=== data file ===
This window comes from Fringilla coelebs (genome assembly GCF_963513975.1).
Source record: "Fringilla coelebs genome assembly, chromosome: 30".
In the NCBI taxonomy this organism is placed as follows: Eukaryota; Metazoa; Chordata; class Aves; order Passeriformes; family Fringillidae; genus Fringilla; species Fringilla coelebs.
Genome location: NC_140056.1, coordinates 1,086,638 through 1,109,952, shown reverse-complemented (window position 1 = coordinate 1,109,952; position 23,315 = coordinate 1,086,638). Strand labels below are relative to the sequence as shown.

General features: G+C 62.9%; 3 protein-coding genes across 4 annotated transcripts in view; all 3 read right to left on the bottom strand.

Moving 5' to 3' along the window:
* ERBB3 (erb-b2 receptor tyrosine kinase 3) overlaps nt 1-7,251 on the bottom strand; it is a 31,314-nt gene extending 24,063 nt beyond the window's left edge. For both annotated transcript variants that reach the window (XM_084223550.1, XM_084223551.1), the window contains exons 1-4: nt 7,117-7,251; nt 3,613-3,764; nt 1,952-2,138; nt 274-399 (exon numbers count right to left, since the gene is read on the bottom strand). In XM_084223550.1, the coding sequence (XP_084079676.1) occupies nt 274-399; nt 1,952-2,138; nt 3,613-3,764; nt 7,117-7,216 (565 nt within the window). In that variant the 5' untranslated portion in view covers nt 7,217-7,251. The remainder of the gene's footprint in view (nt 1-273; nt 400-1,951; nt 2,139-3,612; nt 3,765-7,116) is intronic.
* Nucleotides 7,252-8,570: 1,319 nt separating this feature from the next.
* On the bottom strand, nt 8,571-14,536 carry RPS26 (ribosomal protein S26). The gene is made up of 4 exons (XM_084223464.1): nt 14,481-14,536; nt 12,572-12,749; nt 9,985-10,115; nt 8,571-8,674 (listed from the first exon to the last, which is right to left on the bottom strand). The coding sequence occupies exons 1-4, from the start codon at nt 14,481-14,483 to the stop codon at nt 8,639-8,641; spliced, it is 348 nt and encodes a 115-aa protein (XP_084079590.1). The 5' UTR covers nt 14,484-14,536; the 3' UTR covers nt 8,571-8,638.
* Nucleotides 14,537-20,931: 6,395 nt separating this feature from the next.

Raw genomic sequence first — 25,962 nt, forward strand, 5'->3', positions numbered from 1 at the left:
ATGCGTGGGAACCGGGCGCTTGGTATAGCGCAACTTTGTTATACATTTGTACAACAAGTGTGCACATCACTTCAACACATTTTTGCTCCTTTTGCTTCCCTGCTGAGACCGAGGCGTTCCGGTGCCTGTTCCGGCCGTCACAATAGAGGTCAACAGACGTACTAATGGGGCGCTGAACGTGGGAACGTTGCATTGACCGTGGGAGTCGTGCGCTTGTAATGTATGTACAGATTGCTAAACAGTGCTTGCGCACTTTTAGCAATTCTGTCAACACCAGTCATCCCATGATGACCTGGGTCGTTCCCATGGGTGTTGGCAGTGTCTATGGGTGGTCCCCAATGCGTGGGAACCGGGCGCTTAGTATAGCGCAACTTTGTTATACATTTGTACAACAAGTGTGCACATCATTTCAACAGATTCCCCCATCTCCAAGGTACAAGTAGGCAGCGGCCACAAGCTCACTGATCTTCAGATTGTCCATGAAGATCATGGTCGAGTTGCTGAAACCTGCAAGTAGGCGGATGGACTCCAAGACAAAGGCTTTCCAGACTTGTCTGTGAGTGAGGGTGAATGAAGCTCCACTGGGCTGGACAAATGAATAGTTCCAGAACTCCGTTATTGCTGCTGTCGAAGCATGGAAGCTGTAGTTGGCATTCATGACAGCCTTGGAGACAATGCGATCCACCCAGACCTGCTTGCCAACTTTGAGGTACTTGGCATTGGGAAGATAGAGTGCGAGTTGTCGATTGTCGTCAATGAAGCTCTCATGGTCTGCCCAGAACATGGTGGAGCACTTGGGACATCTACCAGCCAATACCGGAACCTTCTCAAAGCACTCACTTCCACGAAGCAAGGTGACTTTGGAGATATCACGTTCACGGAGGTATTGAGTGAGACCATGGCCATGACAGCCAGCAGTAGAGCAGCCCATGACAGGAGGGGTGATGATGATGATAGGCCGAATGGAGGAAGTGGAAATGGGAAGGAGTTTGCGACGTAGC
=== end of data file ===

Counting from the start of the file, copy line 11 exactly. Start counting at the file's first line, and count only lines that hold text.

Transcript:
Raw genomic sequence first — 25,962 nt, forward strand, 5'->3', positions numbered from 1 at the left: